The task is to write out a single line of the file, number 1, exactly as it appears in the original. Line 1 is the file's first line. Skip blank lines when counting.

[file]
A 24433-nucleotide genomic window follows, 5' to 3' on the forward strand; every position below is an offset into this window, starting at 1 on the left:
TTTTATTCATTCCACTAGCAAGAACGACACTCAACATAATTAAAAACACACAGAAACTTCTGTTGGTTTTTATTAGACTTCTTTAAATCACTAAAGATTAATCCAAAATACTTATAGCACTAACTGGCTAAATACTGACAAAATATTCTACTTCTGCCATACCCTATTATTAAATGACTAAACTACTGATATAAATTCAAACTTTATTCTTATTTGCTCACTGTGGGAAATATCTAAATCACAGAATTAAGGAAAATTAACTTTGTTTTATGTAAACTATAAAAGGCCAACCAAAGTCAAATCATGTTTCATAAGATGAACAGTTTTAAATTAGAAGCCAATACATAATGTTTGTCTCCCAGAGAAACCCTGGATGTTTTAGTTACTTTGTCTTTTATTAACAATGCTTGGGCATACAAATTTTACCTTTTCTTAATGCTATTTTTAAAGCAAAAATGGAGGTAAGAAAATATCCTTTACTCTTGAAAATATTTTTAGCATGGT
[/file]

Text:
A 24433-nucleotide genomic window follows, 5' to 3' on the forward strand; every position below is an offset into this window, starting at 1 on the left: